Oil and the Looming Threat to Iraq
January 22, 2008 By Adel Safty
Access to and control of Middle East oil has figured prominently in the strategic thinking of American policy makers. In the Bush administration, State Department policy planners discussed scenarios for taking over by force the oilfields of the Middle East, and internationalizing them.
Jane Mayer revealed in the New Yorker that a secret Bush National Security Council (NSC) document dated Feb 3, 2001, instructed NSC members to cooperate with Vice-President Dick Cheney’s Energy Task Force for ‘reviewing international policy towards rogue states” and “actions regarding the capture of new and existing oil and gas fields.” (Feb 16. 04)
The Bush administration has denied that the Iraq war was for oil, and proclaimed its commitment to the preservation of Iraq’s sovereignty and Iraq’s territorial integrity. Recent events, however, indicate that oil is playing a role in the looming threat to Iraq’s sovereignty and territorial integrity.
Sovereignty under occupation is at best nominal anyhow. Support for Iraq’s territorial integrity offered the prospect of a strong central government able to contain the conflict from spreading into a wider regional war.
It also offered the best guarantee of achieving two of Washington’s important goals in Iraq: access to Iraqi oil and an ‘enduring’ relationship with Iraq that gave Washington, through an Iraqi national oil law, the access and control it sought.
Shortly after President Bush announced in February last year his new military strategy of escalation of the war in Iraq, then-U.S. Ambassador Zalmay Khalilzad welcomed progress toward an Iraqi oil law, and explained its importance in American strategic thinking about the future of Iraq:.
“This is a significant political achievement,” Khalilzad said on Feb 27, “Under the approved law, oil will become a tool that will help unify Iraq and give all Iraqis a shared stake in their country’s future.” (Washington Post. Sept.5. 07)
Far from unifying Iraq, however, American pressure for an oil law is dividing the Iraqis, weakening the central government, and strengthening the separatist tendencies.
As Antonia Juhasz explained in the New York Times, the oil law being pushed by the Bush administration would transfer control of Iraqi oil from the Iraqis to international oil companies. It would leave The Iraq National Oil Company with exclusive control of only 17 of Iraq’s 80 oil fields, leaving the rest as well as the yet undiscovered oil fields open to foreign control. The foreign oil companies would enjoy highly advantageous profit-sharing production agreements with no obligation to invest in the country, to employ or train local manpower, or to transfer technology to the Iraqis. (March 13.07)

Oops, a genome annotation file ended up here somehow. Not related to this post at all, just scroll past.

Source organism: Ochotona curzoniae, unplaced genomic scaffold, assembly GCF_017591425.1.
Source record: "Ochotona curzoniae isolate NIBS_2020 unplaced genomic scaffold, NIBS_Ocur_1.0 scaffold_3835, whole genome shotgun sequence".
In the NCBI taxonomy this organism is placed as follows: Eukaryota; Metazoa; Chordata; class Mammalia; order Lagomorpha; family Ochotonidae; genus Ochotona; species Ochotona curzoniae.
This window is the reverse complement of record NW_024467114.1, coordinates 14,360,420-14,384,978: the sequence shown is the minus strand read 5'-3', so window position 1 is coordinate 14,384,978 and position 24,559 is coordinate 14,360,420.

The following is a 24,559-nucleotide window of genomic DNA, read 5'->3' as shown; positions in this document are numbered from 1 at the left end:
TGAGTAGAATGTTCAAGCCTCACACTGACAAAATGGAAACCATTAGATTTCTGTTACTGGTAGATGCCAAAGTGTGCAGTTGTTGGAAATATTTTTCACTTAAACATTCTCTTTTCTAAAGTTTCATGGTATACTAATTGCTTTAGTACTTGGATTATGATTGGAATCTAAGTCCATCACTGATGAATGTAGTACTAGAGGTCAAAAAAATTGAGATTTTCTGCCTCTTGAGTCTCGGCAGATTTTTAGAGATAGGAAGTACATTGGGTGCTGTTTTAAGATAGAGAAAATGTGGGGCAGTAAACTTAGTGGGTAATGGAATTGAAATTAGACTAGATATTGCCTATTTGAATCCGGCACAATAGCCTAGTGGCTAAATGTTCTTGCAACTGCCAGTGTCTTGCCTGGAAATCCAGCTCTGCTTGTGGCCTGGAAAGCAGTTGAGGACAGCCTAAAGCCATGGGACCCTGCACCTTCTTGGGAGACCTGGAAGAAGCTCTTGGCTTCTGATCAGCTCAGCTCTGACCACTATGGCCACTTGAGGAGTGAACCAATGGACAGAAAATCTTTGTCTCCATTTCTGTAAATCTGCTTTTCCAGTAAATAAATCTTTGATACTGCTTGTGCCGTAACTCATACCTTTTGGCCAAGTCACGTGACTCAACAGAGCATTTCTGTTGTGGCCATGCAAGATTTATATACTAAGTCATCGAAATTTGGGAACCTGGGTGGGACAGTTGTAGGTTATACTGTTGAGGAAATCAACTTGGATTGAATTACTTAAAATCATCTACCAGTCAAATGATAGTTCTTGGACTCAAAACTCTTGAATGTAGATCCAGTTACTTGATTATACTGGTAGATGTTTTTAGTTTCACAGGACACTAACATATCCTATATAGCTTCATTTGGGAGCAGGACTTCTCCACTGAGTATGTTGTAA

This did not escape the attention of the Iraqi people a majority of whom are reported by various opinion polls to believe that the American invasion of Iraq was primarily motivated by the desire to rob the Iraqis of their oil wealth.
In an open letter to the Iraqi parliament, a group of 419 Iraqi academics, engineers and oil industry experts stated that “it is clear that the government is trying to implement one of the demands of the American occupation.”
The draft oil law, the letter stated, “lays the foundation for a fresh plundering of Iraq’s strategic wealth and its squandering by foreigners, backed by those coveting power in the regions, and by gangs of thieves and pillagers.” (Washington Post. Sep 5, 07)
Growing opposition to the oil law at the national level in Iraq, and the failure of Bush’s strategy of military escalation to stamp out the insurgency, or to secure compliance from Baghdad with Washington’s agenda, could not be denied in Bush’s ‘progress’ report to the Congress in September.
Bush seems to have given up hope that a strong central government in Baghdad could ever help him achieve his goals in Iraq.
Last September, the US Senate voted overwhelmingly in favor of carving up Iraq into separate autonomous regions. Senator Joseph Biden, author of the bill, stated in a television program that failure in Iraq was inevitable and that: “there is no possibility—no possibility—of a central government governing Iraq in any near term.” (Meet the Press, Sep 9.07)
A year and a half ago the Bush administration had dismissed the Bidden proposal for partitioning Iraq as “as an unworkable and irresponsible prescription for breaking apart Iraq.” (Los Angeles Time, Sep 27.07). The adoption of the bill by the Senate in September met with no similar condemnation from the Bush White House.
That is because the Bush administration, as Iraqi analyst Raed Jarrar has shown in a co-authored analysis, is backing the separatists., the Iran’s hardliners and the Sunni fundamentalists: “All are working — separately, but towards the same ends — against the wishes of a majority of Iraqis, who polls show want a united, sovereign country in control of its own resources and free of meddling by Washington, Tehran and other foreigners.”
This has emboldened the Kurds in Northern Iraq who proceeded to act as if they were an independent state and signed their own contracts with foreign oil companies. A noticeable beneficiary of these contracts is Hunt Oil of Dallas. Hunt Oil is owned by Ray Hunt who has close ties to the Bush White House. Hunt also serves on the President’s Foreign Intelligence Advisory Board.
Hunt would not be gambling the future of his company in a dangerous region if he did not have privileged knowledge of Bush’s thinking about Iraq. As Paul Krugman of the New York Times put it: “The smart money, then, knows that the surge has failed, that the war is lost, and that Iraq is going the way of Yugoslavia.”
Prof. Adel Safty is Distinguished Visiting Professor at the Siberian Academy of Public Administration, Novosibirsk, Russia. He is author of From Camp David to the Gulf, Montreal, New York; and Leadership and Democracy, New York.